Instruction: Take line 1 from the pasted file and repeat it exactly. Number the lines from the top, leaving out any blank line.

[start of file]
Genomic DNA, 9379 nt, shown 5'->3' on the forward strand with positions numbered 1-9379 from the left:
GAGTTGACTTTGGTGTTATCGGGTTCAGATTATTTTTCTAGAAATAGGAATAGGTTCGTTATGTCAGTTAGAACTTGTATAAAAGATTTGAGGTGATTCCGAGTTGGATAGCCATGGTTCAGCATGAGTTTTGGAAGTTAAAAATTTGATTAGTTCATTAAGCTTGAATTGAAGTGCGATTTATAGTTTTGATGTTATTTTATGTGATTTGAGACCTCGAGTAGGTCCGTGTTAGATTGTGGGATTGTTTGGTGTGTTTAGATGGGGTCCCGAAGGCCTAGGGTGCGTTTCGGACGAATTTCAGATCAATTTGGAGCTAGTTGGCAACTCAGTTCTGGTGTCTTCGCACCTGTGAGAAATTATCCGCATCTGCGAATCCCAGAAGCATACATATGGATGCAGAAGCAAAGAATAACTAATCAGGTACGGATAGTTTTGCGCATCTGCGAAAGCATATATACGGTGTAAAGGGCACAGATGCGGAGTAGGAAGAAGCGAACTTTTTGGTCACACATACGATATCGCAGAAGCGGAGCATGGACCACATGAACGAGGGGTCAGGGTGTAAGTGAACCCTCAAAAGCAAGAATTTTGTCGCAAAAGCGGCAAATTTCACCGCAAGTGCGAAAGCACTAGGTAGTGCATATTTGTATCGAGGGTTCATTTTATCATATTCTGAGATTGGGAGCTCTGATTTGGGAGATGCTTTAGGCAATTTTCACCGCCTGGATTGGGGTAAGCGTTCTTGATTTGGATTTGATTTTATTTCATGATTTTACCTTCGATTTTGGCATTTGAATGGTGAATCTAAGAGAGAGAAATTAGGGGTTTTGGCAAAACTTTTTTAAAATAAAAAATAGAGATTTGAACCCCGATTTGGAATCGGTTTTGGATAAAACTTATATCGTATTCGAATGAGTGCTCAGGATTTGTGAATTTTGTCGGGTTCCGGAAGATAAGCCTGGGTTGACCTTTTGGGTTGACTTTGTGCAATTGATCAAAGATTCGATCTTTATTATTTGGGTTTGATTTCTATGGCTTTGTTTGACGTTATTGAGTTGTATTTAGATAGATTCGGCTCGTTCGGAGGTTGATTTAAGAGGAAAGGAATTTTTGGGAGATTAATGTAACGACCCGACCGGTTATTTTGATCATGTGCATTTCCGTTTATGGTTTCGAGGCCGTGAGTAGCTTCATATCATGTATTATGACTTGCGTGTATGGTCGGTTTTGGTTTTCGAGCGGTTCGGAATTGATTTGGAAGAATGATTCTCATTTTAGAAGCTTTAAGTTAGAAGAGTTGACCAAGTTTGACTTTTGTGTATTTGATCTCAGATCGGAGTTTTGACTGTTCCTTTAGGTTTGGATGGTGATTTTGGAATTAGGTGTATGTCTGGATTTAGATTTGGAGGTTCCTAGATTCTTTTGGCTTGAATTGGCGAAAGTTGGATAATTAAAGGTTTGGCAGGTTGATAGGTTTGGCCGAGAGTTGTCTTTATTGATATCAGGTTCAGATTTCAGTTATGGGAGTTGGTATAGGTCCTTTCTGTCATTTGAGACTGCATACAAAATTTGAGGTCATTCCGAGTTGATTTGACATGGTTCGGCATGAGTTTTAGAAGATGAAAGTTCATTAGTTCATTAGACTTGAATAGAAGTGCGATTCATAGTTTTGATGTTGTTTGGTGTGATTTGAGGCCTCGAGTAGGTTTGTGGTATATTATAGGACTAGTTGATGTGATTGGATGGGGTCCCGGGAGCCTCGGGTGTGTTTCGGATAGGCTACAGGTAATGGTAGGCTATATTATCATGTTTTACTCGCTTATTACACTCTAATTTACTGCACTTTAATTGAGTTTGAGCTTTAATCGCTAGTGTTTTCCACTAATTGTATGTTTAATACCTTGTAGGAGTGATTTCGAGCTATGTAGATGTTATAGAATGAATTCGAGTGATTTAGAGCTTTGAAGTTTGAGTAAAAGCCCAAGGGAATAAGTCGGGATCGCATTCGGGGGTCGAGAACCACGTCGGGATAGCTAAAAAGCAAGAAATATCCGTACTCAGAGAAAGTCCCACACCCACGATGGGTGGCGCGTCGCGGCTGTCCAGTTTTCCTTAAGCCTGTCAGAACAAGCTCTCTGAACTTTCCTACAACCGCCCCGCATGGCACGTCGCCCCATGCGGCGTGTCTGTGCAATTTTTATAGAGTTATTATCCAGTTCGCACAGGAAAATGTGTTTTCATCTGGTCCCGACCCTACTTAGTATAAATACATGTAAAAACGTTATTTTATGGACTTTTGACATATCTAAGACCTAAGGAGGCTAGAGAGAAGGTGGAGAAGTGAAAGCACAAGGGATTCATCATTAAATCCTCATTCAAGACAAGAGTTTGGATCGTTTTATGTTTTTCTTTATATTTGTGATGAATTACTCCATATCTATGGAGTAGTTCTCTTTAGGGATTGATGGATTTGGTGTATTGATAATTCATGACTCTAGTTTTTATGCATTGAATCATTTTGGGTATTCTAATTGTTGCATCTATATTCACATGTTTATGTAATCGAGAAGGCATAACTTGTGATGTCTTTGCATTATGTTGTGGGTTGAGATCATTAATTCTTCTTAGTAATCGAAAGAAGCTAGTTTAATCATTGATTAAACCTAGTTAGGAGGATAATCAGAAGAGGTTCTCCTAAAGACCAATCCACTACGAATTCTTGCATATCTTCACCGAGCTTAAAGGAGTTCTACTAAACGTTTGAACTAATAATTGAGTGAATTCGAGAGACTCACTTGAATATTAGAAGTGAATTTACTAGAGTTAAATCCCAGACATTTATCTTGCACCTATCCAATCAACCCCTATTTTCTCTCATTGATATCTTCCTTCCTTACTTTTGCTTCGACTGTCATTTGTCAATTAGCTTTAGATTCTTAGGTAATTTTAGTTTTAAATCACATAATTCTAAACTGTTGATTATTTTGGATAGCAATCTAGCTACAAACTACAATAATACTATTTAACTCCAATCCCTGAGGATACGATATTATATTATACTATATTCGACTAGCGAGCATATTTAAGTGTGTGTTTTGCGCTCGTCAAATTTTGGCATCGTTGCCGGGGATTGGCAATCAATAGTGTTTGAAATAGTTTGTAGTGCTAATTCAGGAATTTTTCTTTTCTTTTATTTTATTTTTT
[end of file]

Genomic DNA, 9379 nt, shown 5'->3' on the forward strand with positions numbered 1-9379 from the left: